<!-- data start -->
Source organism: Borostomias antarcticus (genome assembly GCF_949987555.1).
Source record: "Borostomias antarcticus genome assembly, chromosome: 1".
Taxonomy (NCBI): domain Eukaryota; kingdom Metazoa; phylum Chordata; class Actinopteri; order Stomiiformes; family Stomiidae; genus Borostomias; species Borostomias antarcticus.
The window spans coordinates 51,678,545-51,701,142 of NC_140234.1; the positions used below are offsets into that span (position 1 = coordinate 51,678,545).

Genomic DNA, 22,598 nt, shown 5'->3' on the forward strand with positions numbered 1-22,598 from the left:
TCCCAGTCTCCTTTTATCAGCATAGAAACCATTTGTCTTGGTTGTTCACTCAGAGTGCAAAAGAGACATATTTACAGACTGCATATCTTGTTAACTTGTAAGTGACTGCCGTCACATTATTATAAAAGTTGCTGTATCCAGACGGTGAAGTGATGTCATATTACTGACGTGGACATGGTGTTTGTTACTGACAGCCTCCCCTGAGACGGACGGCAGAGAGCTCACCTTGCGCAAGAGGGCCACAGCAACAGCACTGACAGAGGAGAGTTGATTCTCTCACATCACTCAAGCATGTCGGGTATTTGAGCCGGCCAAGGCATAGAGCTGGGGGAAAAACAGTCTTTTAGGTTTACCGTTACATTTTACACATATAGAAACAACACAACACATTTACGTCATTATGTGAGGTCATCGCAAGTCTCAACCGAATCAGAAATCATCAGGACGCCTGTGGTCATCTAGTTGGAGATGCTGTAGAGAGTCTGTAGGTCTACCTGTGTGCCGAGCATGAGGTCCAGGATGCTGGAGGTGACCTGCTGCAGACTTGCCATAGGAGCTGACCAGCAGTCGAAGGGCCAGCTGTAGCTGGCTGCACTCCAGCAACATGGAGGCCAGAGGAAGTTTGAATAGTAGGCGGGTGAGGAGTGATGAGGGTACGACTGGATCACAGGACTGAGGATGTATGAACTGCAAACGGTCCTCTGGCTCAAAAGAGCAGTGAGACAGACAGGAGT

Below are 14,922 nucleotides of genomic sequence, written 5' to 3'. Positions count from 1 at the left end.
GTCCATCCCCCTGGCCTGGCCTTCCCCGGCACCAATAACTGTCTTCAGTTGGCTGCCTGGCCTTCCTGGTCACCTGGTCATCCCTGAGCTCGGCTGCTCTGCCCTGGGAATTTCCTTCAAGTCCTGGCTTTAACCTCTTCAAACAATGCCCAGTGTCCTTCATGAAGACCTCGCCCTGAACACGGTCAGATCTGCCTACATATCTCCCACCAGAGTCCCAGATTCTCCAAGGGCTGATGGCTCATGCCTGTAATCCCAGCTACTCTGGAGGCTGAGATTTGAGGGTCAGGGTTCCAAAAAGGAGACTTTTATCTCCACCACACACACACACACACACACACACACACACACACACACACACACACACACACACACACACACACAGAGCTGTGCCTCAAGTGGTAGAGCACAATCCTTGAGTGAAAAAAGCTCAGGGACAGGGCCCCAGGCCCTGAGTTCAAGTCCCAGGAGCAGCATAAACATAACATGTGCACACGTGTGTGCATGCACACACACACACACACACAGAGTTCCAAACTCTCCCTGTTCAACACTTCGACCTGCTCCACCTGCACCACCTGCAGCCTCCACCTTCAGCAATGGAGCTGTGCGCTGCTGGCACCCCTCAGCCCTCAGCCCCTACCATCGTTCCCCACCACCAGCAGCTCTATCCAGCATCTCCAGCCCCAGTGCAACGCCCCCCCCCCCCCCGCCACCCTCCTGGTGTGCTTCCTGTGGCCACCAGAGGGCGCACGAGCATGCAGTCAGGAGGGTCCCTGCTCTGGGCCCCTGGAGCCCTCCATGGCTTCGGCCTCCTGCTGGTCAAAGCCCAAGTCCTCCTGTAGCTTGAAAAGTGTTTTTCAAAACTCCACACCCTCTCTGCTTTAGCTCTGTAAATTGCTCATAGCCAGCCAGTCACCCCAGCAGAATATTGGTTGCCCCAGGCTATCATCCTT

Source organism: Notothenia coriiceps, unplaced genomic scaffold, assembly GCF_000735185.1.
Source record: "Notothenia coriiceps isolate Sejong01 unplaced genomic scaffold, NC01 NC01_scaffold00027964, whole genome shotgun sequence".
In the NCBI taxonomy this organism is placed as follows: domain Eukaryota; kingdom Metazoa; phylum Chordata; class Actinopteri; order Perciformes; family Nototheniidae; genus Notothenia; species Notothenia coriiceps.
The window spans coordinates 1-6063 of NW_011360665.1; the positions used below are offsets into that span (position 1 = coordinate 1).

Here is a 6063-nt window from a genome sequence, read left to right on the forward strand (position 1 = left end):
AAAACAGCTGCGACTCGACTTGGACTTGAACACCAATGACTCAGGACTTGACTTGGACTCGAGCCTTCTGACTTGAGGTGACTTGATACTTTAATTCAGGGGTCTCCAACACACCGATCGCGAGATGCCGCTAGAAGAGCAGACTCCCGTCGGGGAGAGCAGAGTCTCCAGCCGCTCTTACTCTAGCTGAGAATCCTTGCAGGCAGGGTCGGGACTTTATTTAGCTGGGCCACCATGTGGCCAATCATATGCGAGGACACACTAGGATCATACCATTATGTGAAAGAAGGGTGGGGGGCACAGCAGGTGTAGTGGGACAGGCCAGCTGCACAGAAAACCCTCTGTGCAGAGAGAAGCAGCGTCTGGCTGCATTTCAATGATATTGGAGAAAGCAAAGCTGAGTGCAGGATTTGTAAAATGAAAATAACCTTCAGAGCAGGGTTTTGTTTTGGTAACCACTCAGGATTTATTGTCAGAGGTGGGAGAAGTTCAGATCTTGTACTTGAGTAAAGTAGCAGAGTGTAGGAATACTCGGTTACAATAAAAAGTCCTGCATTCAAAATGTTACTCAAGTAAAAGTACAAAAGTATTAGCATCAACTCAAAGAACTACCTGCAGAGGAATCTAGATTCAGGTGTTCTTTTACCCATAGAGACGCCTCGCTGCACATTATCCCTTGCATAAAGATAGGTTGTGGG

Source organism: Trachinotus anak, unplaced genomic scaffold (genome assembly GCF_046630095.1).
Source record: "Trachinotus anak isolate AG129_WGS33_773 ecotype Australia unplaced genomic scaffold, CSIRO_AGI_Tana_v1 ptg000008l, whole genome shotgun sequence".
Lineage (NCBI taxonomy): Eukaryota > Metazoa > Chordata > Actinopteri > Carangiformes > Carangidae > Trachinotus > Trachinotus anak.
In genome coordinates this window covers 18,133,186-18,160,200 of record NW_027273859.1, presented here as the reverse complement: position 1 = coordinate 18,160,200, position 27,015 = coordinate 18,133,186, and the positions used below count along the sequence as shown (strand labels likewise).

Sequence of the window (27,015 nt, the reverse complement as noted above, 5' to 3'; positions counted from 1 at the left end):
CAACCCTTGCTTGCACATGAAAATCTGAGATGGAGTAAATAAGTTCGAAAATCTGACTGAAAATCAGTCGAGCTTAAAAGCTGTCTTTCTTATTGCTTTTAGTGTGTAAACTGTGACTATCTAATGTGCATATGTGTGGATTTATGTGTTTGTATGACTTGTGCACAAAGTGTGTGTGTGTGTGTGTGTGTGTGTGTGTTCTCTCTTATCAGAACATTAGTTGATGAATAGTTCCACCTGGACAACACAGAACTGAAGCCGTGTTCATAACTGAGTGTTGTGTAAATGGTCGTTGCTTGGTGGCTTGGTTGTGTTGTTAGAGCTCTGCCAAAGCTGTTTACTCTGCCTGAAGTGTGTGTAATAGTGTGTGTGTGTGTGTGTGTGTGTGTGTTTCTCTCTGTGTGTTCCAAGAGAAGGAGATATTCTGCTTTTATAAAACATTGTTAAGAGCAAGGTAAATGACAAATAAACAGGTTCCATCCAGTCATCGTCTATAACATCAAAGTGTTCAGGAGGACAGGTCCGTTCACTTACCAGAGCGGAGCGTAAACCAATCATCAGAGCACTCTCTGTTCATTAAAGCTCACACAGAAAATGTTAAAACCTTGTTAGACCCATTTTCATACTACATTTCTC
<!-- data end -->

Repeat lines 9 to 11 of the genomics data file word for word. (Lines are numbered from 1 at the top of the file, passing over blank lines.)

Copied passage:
Source organism: Notothenia coriiceps, unplaced genomic scaffold, assembly GCF_000735185.1.
Source record: "Notothenia coriiceps isolate Sejong01 unplaced genomic scaffold, NC01 NC01_scaffold00027964, whole genome shotgun sequence".
In the NCBI taxonomy this organism is placed as follows: domain Eukaryota; kingdom Metazoa; phylum Chordata; class Actinopteri; order Perciformes; family Nototheniidae; genus Notothenia; species Notothenia coriiceps.